Macro factors just don’t come into the fund’s process. “We’re not traders and we’re not economic people. We are just pure bottom-up stock pickers. That means traipsing around Europe on easyJet flights looking for businesses you think are going to be a lot bigger in the future,” he explains.

“We’re really positive on the index of Europe; it’s a lovely, broad index. A lot of people start top-down and miss a lot of very successful people and businesses.”

Moreno talks through three of his portfolio holdings below.

Ferrari (RACE)

As part of the fund’s approach of going wherever the opportunities are, the biggest country weighting is towards Italy. Despite the ongoing political uncertainties and technical recession the country is in, its equity market, like the UK, is not a play on the economy.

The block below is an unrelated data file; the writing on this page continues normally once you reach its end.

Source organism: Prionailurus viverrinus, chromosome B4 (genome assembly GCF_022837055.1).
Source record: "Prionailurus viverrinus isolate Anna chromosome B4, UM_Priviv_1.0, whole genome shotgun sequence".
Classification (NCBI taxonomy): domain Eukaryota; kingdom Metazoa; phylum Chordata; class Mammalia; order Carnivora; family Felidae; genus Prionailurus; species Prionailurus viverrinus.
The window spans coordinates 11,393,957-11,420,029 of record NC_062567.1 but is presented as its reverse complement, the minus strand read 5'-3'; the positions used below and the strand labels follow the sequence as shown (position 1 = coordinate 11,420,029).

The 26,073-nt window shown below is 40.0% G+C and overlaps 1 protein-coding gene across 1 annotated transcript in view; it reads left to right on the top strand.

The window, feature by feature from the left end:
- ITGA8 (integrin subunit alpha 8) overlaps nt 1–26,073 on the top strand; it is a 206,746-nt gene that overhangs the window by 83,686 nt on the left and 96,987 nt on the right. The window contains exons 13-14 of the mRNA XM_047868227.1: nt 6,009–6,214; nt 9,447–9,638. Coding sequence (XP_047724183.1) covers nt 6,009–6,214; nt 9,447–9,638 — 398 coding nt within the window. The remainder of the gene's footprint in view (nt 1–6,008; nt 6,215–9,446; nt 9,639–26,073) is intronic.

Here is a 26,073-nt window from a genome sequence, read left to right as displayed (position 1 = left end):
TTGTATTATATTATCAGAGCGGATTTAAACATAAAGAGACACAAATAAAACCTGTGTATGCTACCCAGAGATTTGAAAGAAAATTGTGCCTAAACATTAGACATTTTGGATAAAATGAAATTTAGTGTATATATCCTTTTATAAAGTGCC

Ferrari is the largest stock in the portfolio. The autos sector has had its own fair share of problems, too. New emissions standards are proving tricky for many, while the spectre of autonomous driving and electric vehicles looms meaning established, legacy players need to increasingly move with the times.

Moreno notes that Ferrari is increasingly seen as a luxury good, so sector-specific woes do not trouble it as much. The firm continues to roll out new models and the manager expects them to sell a lot more cars in the future at higher average selling prices. “That will be tremendous for their P&L,” he says.